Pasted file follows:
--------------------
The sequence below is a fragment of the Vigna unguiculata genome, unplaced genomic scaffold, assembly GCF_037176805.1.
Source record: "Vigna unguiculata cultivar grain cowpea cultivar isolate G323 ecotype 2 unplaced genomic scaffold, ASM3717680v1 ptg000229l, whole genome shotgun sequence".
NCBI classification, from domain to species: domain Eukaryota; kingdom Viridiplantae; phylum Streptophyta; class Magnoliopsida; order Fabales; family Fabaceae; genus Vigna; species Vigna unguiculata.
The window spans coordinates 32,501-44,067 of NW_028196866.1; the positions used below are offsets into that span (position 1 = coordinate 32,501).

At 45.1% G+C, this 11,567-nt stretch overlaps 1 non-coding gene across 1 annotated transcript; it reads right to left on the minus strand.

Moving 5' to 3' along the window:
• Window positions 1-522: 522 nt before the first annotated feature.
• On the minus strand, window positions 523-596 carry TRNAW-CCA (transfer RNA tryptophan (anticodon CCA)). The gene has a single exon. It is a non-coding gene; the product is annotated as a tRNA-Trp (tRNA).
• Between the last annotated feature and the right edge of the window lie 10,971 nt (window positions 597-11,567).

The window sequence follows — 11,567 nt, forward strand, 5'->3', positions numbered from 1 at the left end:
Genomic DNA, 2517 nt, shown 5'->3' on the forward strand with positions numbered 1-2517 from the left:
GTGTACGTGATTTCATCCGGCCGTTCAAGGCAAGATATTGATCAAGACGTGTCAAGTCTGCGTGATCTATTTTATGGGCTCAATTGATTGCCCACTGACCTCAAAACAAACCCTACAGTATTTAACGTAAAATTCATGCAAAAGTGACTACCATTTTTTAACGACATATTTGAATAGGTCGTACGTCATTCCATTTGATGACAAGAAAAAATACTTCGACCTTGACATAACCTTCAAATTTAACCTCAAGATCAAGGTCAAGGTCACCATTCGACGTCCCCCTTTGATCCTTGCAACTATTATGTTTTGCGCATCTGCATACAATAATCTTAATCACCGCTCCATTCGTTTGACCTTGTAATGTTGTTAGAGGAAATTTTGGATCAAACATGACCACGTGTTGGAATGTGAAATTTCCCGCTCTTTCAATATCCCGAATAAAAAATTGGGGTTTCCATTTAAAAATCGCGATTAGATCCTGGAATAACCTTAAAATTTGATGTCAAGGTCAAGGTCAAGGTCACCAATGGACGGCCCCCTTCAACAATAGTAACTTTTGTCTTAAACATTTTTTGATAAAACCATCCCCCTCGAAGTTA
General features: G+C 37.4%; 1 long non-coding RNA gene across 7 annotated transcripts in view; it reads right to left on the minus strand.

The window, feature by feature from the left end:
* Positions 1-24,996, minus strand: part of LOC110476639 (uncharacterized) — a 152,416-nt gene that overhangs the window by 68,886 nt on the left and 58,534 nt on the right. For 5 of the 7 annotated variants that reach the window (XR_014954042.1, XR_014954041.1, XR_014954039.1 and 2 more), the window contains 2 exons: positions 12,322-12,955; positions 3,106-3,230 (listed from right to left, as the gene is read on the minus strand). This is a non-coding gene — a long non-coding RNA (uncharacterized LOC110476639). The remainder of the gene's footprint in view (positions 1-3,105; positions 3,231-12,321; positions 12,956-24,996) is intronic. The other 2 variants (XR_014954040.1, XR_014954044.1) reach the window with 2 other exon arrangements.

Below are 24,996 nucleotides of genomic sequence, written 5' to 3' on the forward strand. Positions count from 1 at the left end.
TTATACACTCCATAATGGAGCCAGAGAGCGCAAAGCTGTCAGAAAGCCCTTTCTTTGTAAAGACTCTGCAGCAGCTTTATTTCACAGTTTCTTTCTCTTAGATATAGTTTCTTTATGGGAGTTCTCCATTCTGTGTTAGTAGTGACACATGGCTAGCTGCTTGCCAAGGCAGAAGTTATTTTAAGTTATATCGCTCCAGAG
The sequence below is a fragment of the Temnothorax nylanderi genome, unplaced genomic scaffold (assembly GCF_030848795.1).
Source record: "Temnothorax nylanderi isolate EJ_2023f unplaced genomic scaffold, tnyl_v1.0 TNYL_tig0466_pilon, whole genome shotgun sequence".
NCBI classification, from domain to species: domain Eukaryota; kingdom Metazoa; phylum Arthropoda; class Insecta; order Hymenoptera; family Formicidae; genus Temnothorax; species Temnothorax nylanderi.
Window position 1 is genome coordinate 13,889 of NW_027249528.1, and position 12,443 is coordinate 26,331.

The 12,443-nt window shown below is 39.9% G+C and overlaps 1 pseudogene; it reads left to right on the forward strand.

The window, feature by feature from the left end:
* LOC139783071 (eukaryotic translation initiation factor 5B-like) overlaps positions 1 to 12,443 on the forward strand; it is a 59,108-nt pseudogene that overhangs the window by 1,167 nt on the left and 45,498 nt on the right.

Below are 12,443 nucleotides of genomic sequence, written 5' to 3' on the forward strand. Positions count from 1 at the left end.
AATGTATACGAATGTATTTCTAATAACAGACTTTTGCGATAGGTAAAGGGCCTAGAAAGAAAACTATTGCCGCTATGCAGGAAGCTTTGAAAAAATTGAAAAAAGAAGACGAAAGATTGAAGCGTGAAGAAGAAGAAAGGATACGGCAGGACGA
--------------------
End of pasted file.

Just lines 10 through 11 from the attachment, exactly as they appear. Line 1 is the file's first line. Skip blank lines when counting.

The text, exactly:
The window sequence follows — 11,567 nt, forward strand, 5'->3', positions numbered from 1 at the left end:
Genomic DNA, 2517 nt, shown 5'->3' on the forward strand with positions numbered 1-2517 from the left: